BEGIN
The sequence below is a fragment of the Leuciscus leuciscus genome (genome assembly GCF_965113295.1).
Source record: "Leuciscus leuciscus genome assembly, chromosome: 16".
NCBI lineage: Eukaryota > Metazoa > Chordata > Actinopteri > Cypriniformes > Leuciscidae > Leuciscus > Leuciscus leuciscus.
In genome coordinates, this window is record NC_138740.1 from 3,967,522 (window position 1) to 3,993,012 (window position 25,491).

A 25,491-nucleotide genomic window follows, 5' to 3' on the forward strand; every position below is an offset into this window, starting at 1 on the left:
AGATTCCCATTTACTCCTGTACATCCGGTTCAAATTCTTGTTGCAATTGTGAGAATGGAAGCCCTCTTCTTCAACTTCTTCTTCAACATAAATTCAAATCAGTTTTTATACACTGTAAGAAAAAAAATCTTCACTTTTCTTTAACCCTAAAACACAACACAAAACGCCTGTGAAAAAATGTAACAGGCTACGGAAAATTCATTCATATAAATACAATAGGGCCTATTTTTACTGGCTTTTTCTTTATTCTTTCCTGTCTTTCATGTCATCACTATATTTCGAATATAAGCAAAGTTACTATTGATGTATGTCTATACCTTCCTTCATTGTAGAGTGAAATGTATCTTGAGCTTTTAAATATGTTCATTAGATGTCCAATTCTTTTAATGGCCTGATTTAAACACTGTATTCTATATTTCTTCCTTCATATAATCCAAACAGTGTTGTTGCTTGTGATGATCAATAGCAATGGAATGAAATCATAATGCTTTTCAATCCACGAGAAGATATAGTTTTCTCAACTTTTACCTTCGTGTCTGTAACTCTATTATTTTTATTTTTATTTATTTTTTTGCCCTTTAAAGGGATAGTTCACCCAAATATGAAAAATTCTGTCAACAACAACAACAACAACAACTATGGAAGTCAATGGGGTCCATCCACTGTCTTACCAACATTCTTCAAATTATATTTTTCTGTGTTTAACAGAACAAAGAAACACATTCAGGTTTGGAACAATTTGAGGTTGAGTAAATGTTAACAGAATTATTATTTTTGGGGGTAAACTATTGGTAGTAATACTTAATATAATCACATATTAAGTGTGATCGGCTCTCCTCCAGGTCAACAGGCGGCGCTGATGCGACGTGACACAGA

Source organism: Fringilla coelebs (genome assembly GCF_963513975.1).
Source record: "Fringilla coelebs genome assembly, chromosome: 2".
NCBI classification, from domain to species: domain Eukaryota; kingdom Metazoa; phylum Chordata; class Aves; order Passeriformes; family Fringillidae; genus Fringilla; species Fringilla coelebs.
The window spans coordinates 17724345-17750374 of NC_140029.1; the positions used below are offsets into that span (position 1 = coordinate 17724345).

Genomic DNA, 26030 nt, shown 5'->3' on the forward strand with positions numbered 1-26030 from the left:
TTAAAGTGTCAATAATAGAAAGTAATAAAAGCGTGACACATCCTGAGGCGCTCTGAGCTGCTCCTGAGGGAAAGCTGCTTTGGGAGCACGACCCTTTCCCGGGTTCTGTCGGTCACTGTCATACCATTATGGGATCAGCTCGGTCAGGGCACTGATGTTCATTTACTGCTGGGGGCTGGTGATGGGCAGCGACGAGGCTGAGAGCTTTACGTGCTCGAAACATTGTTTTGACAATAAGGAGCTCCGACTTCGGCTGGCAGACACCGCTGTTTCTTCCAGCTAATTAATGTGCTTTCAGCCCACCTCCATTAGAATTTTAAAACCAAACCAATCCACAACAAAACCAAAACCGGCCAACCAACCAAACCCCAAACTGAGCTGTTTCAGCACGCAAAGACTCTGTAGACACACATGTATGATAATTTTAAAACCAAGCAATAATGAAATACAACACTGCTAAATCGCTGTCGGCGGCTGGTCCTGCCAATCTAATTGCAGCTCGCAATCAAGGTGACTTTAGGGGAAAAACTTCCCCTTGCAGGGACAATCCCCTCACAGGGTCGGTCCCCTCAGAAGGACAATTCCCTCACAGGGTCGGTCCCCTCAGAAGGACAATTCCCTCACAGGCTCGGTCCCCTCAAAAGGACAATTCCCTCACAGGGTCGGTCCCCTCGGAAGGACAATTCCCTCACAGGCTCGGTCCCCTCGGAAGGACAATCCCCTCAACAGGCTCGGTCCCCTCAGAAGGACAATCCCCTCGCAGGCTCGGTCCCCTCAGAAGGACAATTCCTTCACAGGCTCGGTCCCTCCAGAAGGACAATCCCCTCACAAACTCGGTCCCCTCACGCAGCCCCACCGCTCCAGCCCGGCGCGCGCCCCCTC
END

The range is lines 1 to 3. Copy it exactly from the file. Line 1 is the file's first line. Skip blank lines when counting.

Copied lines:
The sequence below is a fragment of the Leuciscus leuciscus genome (genome assembly GCF_965113295.1).
Source record: "Leuciscus leuciscus genome assembly, chromosome: 16".
NCBI lineage: Eukaryota > Metazoa > Chordata > Actinopteri > Cypriniformes > Leuciscidae > Leuciscus > Leuciscus leuciscus.